Many states have already been considering the proposal. During the 2017 to 2018 legislative session, National Popular Vote bills were introduced in Alaska, Arizona, Georgia, Kansas, Minnesota, Missouri, North Carolina, Ohio, Oregon, Pennsylvania and South Carolina. Measures failed or died in committee in Florida, Maine, New Mexico, Utah and Virginia. There are also ballot measures currently under consideration in Maine and Arizona.
The initiative has also found partial success in some state legislatures. Since 2006, the measure has cleared at least one legislative chamber in Arkansas, Arizona, Colorado, Delaware, Maine, Michigan, New Mexico, North Carolina, Nevada, Oklahoma and Oregon. Fadem pointed to these states as the initiative’s key targets for the 2019 legislative session — particularly New Mexico and Arizona, where the measure passed in 2017 and 2016, respectively.
“There are a number of states that we’ve passed one House in, so I think those would be natural targets,” Fadem said. “But to be honest with you, we’re getting calls as a result of Connecticut from states that we haven’t been as active in, so we’ll go everywhere we can in 2019.”
Emphasizing the popular vote would seem to be a particularly friendly policy for Democrats; with the exception of the 2004 election, no Republican has won the popular vote since 1988, and enacting such a policy would have elected Democrats Al Gore and Hillary Clinton. All of the states that have signed on to the compact thus far are traditionally Democratic-leaning states that voted for Clinton in the 2016 election.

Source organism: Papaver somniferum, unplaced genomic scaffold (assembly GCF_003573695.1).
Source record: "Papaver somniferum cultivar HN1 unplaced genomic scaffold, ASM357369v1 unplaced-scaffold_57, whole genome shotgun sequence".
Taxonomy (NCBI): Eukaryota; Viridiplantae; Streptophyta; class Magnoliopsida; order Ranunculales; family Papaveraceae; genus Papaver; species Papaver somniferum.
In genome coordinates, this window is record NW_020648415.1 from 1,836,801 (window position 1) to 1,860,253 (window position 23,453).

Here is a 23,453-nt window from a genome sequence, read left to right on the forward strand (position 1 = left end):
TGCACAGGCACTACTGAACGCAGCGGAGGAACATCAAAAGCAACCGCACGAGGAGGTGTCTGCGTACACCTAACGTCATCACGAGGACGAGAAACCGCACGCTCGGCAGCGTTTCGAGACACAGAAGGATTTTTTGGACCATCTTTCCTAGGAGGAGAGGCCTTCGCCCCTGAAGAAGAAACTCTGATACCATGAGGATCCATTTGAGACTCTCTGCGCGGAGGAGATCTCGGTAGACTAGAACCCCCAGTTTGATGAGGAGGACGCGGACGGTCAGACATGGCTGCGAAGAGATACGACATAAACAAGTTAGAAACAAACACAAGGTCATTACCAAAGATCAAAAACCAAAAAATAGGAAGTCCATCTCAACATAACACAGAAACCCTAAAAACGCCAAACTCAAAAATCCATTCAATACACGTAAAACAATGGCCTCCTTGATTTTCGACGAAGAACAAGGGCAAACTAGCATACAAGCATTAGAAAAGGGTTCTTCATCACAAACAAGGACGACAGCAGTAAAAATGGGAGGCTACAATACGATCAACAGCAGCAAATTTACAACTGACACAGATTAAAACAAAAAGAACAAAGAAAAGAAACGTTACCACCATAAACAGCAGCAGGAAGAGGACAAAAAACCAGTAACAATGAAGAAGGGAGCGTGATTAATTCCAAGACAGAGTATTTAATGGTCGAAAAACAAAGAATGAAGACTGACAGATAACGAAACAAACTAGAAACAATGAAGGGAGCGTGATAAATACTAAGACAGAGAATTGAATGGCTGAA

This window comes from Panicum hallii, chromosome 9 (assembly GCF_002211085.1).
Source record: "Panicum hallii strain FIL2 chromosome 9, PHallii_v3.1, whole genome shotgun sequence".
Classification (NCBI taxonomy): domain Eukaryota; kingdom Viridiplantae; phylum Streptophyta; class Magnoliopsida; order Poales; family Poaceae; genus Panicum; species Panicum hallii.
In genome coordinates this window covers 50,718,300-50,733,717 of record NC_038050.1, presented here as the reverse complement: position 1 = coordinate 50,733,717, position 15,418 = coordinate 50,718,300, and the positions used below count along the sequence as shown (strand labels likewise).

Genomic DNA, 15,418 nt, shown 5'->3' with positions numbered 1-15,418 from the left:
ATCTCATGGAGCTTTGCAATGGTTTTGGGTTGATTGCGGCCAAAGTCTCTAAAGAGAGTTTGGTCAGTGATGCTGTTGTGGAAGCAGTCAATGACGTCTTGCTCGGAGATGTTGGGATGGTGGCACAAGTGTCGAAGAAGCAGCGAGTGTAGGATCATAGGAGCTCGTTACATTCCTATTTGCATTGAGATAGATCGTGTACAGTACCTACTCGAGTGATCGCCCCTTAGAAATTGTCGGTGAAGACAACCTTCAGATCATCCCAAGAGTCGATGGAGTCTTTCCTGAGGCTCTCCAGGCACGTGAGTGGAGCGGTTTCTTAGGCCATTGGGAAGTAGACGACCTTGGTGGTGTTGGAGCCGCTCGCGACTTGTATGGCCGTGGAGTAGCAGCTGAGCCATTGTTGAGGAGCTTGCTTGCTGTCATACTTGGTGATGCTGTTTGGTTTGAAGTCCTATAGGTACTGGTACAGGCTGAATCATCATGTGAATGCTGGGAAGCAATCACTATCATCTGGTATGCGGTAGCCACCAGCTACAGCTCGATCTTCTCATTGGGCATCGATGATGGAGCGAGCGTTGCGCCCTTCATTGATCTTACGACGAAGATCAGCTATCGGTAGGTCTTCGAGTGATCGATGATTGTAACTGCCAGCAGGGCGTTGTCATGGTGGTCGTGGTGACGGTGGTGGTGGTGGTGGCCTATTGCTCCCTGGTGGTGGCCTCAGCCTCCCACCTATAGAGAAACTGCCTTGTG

Fadem stressed, however, that the proposal is beneficial on both sides of the aisle.
“If you’re a red state and you’re not a battleground state, that means one thing: that there won’t be any presidential campaigning in your state, no ads talking about issues that are important in that state — basically they’re shut out of the presidential election,” Fadem said. “The presidential election every four years … is certainly the most important, most exciting election that’s conducted in our country. And it also causes a lot of activity in the states it’s conducted in. So for a red state or blue state that doesn’t get to participate, that’s why this proposal makes sense.”
Though the states that have already joined the compact are reliably Democratic, some state Republicans have already shown their support for the National Popular Vote proposal. The Arizona House of Representatives, which passed the measure with a vote of 40 to 16, became the third Republican-controlled state legislative chamber to pass the proposal, after the Oklahoma and New York Senates.
The Connecticut bill also received some bipartisan support, with three Republicans voting for the measure in the Senate. Fadem said he expects this bipartisan support “will be the trend as [other bills] move ahead.”
“Any legislator in any state that is not a battleground state should support this proposal, because it’s about making their state relevant in the presidential election,” Fadem said.
“It doesn’t matter if you’re a Republican or a Democrat, or a Libertarian or a Conservative or a Green Party [member]. If you live in a state that is reliably red or reliably blue, that means you’re condemned to never participate in the presidential election, and we think it’s time to change that.”